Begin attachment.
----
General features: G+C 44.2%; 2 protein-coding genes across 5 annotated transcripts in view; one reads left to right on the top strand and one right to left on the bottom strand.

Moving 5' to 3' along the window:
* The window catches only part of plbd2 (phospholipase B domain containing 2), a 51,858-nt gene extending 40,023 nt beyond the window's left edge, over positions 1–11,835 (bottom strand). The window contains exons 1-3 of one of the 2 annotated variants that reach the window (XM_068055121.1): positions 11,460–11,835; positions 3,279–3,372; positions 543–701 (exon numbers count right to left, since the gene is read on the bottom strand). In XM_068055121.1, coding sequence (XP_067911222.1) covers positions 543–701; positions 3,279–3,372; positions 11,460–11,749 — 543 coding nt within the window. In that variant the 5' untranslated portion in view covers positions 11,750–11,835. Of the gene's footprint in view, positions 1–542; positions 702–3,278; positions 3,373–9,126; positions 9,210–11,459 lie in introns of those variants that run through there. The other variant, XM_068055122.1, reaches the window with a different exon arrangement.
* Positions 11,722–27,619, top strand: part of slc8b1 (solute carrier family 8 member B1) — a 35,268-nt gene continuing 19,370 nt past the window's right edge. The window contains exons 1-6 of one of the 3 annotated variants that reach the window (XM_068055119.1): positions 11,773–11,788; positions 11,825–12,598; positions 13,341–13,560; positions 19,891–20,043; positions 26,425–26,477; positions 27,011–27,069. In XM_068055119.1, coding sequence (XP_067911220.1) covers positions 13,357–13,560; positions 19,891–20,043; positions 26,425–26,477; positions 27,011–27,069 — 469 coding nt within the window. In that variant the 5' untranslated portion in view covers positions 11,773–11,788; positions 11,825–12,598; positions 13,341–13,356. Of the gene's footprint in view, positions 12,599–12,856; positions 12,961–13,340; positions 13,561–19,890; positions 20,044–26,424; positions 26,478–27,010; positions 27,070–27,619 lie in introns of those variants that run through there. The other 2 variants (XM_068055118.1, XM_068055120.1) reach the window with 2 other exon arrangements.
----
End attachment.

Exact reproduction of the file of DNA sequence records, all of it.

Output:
General features: G+C 44.2%; 2 protein-coding genes across 5 annotated transcripts in view; one reads left to right on the top strand and one right to left on the bottom strand.

Moving 5' to 3' along the window:
* The window catches only part of plbd2 (phospholipase B domain containing 2), a 51,858-nt gene extending 40,023 nt beyond the window's left edge, over positions 1–11,835 (bottom strand). The window contains exons 1-3 of one of the 2 annotated variants that reach the window (XM_068055121.1): positions 11,460–11,835; positions 3,279–3,372; positions 543–701 (exon numbers count right to left, since the gene is read on the bottom strand). In XM_068055121.1, coding sequence (XP_067911222.1) covers positions 543–701; positions 3,279–3,372; positions 11,460–11,749 — 543 coding nt within the window. In that variant the 5' untranslated portion in view covers positions 11,750–11,835. Of the gene's footprint in view, positions 1–542; positions 702–3,278; positions 3,373–9,126; positions 9,210–11,459 lie in introns of those variants that run through there. The other variant, XM_068055122.1, reaches the window with a different exon arrangement.
* Positions 11,722–27,619, top strand: part of slc8b1 (solute carrier family 8 member B1) — a 35,268-nt gene continuing 19,370 nt past the window's right edge. The window contains exons 1-6 of one of the 3 annotated variants that reach the window (XM_068055119.1): positions 11,773–11,788; positions 11,825–12,598; positions 13,341–13,560; positions 19,891–20,043; positions 26,425–26,477; positions 27,011–27,069. In XM_068055119.1, coding sequence (XP_067911220.1) covers positions 13,357–13,560; positions 19,891–20,043; positions 26,425–26,477; positions 27,011–27,069 — 469 coding nt within the window. In that variant the 5' untranslated portion in view covers positions 11,773–11,788; positions 11,825–12,598; positions 13,341–13,356. Of the gene's footprint in view, positions 12,599–12,856; positions 12,961–13,340; positions 13,561–19,890; positions 20,044–26,424; positions 26,478–27,010; positions 27,070–27,619 lie in introns of those variants that run through there. The other 2 variants (XM_068055118.1, XM_068055120.1) reach the window with 2 other exon arrangements.